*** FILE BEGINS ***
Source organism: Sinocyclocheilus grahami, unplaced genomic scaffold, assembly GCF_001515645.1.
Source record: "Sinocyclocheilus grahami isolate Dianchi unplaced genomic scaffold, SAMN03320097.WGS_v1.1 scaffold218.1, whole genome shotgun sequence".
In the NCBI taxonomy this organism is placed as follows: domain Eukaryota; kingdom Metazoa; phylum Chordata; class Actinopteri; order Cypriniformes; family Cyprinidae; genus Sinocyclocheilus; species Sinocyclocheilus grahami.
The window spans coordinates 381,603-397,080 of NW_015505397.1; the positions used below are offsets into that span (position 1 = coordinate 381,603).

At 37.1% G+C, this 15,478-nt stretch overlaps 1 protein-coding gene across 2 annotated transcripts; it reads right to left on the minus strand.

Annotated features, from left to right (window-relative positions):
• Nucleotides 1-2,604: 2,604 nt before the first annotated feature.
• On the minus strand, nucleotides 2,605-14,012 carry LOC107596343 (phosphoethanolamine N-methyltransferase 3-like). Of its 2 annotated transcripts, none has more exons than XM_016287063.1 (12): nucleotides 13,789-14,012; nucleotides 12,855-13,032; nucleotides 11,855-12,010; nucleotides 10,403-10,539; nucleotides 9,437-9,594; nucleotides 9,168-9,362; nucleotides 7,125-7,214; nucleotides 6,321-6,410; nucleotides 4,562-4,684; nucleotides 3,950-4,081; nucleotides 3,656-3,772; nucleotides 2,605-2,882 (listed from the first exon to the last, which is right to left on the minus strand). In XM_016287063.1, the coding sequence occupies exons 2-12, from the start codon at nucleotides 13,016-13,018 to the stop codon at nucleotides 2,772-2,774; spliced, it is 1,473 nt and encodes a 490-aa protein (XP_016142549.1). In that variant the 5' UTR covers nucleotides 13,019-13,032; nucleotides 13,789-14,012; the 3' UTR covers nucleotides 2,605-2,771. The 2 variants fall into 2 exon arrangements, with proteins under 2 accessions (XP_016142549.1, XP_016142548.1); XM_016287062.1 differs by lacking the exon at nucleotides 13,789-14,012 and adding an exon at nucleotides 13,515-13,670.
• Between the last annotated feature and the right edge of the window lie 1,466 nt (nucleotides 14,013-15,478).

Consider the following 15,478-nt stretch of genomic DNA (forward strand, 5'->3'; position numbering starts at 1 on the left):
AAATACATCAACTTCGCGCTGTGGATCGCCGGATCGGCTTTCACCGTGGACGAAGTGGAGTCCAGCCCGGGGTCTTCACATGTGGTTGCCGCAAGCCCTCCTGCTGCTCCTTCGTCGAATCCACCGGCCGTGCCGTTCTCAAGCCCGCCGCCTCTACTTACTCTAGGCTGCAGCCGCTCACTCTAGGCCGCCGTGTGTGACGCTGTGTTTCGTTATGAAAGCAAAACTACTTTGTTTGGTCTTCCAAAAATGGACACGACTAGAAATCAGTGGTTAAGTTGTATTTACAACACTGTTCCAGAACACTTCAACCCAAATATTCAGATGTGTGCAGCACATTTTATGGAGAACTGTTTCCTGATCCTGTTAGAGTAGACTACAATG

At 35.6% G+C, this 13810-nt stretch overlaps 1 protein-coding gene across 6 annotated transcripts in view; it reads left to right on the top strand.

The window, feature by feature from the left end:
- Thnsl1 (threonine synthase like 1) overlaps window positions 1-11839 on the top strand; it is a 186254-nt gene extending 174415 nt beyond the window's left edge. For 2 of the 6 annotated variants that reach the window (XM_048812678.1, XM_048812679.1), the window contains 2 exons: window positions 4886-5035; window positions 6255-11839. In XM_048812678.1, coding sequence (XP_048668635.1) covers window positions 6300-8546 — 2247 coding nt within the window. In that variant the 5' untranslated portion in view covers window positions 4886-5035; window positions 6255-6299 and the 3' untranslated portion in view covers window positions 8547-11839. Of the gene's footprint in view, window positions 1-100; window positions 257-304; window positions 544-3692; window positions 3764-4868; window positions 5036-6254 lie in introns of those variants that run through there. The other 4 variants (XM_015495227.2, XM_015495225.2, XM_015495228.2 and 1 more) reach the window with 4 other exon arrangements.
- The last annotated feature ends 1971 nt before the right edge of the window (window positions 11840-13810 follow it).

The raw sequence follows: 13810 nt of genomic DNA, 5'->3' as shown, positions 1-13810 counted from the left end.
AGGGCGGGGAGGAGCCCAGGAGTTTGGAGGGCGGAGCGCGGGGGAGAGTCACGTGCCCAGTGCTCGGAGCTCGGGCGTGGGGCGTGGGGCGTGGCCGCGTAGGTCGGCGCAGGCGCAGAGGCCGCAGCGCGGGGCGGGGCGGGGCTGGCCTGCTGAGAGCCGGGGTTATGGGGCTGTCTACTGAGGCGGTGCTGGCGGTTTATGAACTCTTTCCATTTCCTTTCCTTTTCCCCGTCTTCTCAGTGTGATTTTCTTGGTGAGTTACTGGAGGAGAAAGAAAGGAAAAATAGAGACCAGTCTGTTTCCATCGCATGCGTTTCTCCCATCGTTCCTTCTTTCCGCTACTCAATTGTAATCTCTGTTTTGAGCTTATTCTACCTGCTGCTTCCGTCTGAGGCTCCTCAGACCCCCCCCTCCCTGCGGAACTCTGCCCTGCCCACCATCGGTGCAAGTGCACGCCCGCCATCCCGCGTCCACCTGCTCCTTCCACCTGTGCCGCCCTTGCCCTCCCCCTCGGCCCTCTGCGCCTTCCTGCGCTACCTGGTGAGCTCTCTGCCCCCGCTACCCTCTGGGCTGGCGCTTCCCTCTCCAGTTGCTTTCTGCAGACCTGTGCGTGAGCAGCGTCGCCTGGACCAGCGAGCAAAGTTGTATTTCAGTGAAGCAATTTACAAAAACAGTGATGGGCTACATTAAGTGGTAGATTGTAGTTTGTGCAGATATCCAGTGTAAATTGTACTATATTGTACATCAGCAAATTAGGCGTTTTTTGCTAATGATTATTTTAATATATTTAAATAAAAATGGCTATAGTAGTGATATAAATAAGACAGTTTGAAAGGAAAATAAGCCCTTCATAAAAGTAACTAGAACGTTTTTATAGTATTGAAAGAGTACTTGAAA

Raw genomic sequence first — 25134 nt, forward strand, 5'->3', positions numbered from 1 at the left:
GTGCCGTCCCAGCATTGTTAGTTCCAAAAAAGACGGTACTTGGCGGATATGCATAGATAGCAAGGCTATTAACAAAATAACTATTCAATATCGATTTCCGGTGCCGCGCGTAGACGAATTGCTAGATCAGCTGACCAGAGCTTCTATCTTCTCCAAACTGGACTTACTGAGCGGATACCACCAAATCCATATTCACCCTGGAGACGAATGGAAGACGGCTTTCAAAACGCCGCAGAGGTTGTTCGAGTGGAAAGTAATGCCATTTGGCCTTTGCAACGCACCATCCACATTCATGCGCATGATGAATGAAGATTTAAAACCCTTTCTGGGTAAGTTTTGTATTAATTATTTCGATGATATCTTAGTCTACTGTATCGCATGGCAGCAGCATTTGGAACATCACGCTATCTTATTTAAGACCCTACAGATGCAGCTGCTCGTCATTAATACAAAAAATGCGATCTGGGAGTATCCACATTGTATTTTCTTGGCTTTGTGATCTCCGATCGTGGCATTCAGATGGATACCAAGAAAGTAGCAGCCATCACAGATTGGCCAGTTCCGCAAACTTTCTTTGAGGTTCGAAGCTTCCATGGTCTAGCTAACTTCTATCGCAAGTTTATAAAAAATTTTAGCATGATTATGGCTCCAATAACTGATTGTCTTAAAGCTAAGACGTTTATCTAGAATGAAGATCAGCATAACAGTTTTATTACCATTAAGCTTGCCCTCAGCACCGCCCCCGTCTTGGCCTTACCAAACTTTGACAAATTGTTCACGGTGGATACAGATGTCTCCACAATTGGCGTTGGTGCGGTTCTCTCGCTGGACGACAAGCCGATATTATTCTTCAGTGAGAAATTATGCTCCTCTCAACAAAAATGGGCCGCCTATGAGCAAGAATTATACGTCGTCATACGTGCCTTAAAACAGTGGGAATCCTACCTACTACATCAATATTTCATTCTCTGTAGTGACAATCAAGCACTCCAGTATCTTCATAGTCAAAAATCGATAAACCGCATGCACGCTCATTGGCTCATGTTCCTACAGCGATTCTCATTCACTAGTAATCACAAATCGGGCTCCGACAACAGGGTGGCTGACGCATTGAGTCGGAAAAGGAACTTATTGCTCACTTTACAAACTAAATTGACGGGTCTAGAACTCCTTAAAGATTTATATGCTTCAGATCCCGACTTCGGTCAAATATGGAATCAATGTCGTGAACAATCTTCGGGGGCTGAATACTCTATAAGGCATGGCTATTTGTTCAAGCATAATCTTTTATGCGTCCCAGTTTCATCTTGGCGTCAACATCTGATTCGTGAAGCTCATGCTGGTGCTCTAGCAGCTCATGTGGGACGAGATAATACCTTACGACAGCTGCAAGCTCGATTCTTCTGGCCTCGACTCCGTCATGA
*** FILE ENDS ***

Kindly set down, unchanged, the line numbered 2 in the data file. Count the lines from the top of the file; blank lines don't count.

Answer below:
Source record: "Sinocyclocheilus grahami isolate Dianchi unplaced genomic scaffold, SAMN03320097.WGS_v1.1 scaffold218.1, whole genome shotgun sequence".